Icebreaker Games for Small Groups
The host will need to do a little homework before the meeting to find out a few tidbits about each participant (favorite hobbies, books, vacation spots, number of children, favorite foods, etc). Prepare a bingo card (duplicate the card for all attendees to have the same one) with one tid-bit for each square, and instruct the participants to mingle with the group to identify the person for each square. As the information is uncovered, they ask the participant to sign their corresponding square. Keep moving among the guests until all squares are filled. Rules: only open-ended questions may be used. First person who fills card wins a prize.
Say cheese, please
As each participant arrives, take their picture with a Polaroid type camera and hang their photo on a piece of easel paper in the entrance area of the meeting room in groups of two or three photos (depending on size of meeting - you may have only 2 per group or more if the group is large). Use your creativity and decorate the easel paper to extend a Warm Welcome and set the tone of the meeting. Once all participants have arrived, ask them to find their partner(s) from the photo display on the easel and spend about 5 - 10 minutes getting to know the person(s). Then have them introduce their partner(s) to the rest of the group and share something they discovered they have in common.
Famous people/citiesAs each participant arrives, tape a 3 x 5 index card on their back with the name of a famous person or city. They must circulate in the room and ask questions that can ONLY be answered with a YES or NO to identify clues that will help them find out the name of the person or city on their index card. EXAMPLES: Paris, Madonna, Santa Claus, John Wayne, Casablanca
Sensuous Sam & Inquiring Ida
Ask each participant to choose an adjective that begins with the first letter of their first name and one that really matches their personality. Have them introduce themselves just as they wrote it on the card and allow time for others to ask questions.
6. Dream Vacation
Ask participants to introduce themselves and describe details of the ideal, perfect dream vacation.
7. Favorite animal
As the guests arrive, and before you write their names on a name card, ask them to tell you their favorite animal and three adjectives to describe the animal. As they tell you, write the three adjectives on a name tag BEFORE their name (omit the name of the animal). Ask them to mingle with the crowd, sharing why these adjectives best describe their own personality. EXAMPLES: Loyal, cuddly, playful Dan
8. Birthday Partner
Have participants mingle in the group and identify the person whose birthdate (not year - just month and date) is closest to their own. Find out two things they have in common.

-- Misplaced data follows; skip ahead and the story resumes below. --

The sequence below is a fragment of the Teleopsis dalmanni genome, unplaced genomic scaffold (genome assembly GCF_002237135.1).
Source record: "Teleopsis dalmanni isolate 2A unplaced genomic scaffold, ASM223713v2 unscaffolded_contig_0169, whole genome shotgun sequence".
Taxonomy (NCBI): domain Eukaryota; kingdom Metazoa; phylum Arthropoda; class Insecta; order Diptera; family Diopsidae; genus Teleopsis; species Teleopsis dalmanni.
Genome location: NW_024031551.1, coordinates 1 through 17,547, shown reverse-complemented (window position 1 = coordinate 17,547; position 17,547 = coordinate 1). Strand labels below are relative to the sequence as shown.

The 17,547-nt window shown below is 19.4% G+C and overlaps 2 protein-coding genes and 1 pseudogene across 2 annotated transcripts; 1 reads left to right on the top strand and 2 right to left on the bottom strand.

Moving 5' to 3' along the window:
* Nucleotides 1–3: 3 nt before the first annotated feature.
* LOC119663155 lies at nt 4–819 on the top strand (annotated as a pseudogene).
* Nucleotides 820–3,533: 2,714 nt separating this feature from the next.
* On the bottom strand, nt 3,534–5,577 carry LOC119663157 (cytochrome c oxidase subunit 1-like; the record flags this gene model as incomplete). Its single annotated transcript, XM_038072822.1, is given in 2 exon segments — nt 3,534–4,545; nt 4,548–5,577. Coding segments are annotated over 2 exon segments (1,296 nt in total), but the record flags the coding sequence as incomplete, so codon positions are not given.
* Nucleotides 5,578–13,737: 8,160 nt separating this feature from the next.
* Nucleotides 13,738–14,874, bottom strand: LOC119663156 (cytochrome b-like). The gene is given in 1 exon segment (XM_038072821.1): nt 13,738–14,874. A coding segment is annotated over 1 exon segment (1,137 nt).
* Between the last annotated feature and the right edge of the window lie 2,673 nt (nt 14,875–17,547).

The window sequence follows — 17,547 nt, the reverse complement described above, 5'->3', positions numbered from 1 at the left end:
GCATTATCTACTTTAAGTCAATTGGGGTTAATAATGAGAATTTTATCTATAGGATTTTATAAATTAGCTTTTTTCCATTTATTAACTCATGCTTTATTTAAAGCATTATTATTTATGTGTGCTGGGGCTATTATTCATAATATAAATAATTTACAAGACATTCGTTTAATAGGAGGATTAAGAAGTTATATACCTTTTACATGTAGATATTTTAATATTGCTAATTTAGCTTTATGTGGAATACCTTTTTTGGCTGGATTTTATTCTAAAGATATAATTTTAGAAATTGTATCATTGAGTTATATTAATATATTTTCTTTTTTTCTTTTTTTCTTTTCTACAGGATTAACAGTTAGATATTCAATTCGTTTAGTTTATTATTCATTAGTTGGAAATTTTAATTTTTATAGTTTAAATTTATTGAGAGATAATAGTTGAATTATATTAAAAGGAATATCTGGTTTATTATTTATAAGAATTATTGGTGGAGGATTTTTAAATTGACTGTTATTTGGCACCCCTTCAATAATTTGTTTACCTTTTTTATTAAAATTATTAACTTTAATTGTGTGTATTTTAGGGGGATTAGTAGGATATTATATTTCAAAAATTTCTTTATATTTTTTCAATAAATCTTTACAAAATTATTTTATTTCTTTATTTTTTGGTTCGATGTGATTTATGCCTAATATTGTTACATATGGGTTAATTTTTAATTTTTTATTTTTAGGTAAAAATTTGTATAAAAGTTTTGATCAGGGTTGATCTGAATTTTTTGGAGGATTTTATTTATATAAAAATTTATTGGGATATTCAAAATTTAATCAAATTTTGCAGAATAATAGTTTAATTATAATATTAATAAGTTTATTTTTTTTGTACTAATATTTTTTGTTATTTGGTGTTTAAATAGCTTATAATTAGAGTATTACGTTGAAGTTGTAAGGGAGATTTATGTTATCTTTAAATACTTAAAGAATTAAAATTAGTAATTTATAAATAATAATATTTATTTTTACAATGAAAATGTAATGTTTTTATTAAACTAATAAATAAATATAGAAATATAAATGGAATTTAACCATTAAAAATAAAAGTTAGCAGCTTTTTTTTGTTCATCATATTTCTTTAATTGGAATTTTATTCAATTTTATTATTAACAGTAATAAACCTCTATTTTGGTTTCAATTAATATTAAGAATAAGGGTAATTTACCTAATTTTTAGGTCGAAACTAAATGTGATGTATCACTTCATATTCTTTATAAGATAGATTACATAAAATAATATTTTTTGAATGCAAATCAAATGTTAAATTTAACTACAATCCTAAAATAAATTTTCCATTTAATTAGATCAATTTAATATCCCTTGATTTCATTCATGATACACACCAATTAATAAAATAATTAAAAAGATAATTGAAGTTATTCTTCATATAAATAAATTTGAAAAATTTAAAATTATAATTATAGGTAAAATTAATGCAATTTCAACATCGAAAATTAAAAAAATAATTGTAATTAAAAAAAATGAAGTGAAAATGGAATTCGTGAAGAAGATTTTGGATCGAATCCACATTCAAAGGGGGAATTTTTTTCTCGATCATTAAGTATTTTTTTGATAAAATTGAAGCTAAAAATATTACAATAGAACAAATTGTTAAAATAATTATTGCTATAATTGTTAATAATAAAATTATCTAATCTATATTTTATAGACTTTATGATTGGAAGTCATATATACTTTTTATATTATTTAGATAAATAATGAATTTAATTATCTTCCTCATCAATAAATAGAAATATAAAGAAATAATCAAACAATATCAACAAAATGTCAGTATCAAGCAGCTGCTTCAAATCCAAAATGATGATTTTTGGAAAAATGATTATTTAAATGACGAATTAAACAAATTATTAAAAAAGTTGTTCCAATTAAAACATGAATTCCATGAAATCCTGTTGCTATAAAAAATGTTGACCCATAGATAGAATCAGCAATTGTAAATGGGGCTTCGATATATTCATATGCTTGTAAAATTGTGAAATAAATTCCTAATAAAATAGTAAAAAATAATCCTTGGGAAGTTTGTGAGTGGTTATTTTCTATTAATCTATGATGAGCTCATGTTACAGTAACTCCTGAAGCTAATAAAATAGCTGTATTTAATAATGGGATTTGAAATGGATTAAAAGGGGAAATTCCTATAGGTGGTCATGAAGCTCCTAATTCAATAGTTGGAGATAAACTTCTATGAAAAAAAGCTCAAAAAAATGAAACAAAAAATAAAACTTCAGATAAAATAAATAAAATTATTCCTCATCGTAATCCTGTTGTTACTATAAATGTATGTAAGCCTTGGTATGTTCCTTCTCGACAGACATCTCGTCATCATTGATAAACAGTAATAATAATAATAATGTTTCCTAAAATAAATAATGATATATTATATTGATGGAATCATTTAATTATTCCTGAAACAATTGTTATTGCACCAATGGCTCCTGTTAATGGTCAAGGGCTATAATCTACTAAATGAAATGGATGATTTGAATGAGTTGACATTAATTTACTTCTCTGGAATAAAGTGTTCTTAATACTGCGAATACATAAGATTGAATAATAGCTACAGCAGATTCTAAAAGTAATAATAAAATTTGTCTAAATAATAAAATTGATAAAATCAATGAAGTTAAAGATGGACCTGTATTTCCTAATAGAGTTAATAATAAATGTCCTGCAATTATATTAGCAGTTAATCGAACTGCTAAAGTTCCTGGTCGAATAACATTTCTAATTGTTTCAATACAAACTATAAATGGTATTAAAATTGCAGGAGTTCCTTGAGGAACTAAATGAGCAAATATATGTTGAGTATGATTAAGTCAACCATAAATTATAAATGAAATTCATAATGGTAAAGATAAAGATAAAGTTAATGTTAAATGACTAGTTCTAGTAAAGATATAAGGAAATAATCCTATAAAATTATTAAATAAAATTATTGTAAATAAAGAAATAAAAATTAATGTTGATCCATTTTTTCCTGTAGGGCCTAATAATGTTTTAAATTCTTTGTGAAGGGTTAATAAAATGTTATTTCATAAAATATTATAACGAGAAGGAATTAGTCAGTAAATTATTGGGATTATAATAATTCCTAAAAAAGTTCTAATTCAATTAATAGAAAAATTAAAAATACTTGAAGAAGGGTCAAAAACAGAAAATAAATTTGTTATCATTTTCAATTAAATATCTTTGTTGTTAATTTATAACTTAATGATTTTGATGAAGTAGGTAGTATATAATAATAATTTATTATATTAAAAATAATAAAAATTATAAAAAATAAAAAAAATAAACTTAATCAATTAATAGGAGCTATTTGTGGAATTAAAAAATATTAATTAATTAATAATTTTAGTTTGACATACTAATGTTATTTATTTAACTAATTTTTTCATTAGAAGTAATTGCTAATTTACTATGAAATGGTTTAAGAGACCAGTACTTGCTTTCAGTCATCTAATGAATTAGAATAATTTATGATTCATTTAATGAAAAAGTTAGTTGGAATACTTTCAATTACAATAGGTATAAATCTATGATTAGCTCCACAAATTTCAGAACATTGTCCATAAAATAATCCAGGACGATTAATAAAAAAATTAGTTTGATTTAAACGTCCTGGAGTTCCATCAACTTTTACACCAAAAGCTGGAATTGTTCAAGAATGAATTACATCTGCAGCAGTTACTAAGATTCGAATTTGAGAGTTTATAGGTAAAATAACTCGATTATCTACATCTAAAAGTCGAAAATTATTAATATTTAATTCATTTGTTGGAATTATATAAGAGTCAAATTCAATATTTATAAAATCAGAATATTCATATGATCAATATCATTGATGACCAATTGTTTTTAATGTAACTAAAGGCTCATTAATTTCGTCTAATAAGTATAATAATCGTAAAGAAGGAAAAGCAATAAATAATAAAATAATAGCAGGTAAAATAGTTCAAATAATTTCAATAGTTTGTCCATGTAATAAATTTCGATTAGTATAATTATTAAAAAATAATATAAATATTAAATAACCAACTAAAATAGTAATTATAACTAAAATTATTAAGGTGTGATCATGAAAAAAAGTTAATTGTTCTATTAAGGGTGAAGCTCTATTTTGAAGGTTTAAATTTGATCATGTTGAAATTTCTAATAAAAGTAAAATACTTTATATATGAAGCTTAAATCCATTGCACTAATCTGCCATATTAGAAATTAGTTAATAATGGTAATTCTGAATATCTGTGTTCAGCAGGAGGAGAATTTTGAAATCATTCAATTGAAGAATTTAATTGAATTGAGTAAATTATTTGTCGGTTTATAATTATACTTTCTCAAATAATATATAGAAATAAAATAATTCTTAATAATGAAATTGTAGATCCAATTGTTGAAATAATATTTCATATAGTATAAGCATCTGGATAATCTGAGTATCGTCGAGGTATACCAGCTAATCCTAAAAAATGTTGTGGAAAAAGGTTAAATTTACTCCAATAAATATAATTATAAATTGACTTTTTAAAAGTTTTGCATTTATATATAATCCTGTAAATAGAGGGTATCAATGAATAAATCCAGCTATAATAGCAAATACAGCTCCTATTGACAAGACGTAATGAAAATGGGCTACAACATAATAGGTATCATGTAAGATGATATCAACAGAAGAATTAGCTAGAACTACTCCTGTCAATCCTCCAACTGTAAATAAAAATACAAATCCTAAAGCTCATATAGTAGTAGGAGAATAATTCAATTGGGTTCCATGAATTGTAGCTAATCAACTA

9. Long lost relative
As a group, 1) ask each person to turn to the person on their right and greet him/her as if they really didn't want to be there. Yeah, you know what I mean - you can't wait to get out of there! Then everyone (simultaneously to create lots of fun and excitement) turn to the same person and greet him/her as if (s)he is a long lost, deeply loved relative who has just returned home and you're about to see the person for the first time in years! In fact, you thought you may never see this person again until this very moment. Okay, now ask everyone (again simultaneously) to turn to the same person and greet him/her as if this person just told you that you won the state lottery for 50 million dollars and you have the ONLY winning ticket!~~
10. Circle of Friends
This is a great greeting and departure for a large group who will be attending a seminar for more than one day together and the chances of meeting everyone in the room is almost impossible. Form two large circles (or simply form two lines side by side), one inside the other and have the people in the inside circle face the people in the outside circle. Ask the circles to take one step in the opposite directions, allowing them to meet each new person as the circle continues to move very slowly. If lines are formed, they simply keep the line moving very slowly, as they introduce themselves.
The Magic Wand
You have just found a magic wand that allows you to change three work related activities. You can change anything you want. How would you change yourself, your job, your boss, coworkers, an important project, etc.? Have them discuss why it is important to make the change. Another variation is to have them discuss what they would change if they become the boss for a month. This activity helps them to learn about others' desires and frustrations.